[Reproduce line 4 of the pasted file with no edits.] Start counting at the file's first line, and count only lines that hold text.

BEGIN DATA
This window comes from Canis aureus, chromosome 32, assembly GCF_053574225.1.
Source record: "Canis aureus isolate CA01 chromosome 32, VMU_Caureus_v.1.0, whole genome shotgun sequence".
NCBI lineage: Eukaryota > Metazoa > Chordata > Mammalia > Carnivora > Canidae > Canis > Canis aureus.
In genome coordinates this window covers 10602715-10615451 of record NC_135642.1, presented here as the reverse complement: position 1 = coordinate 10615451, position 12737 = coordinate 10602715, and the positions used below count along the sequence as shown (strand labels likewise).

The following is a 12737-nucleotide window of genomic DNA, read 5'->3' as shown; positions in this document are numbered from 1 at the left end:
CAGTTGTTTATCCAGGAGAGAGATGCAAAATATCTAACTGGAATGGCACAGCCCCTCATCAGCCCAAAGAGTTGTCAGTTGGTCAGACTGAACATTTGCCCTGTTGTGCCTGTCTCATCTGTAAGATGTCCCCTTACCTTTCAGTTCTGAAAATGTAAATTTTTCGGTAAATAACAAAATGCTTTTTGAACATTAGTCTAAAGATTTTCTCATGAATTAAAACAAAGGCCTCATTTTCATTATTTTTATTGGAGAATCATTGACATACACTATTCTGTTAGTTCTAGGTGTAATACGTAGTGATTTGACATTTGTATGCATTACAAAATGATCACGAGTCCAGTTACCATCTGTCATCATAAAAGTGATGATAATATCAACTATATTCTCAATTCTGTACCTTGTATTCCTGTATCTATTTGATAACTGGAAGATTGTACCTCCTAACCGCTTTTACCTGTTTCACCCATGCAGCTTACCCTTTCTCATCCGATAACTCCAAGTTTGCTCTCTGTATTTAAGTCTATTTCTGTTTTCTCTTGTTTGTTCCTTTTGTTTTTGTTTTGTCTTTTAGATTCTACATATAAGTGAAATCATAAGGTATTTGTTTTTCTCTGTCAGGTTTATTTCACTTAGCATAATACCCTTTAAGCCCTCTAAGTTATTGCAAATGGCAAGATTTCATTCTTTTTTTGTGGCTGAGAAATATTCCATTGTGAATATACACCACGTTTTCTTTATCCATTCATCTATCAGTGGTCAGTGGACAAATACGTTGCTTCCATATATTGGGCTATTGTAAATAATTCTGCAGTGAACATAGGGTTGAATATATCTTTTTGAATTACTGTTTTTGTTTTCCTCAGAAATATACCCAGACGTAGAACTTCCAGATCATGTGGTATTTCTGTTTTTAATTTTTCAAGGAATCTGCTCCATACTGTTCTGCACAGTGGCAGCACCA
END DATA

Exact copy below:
In genome coordinates this window covers 10602715-10615451 of record NC_135642.1, presented here as the reverse complement: position 1 = coordinate 10615451, position 12737 = coordinate 10602715, and the positions used below count along the sequence as shown (strand labels likewise).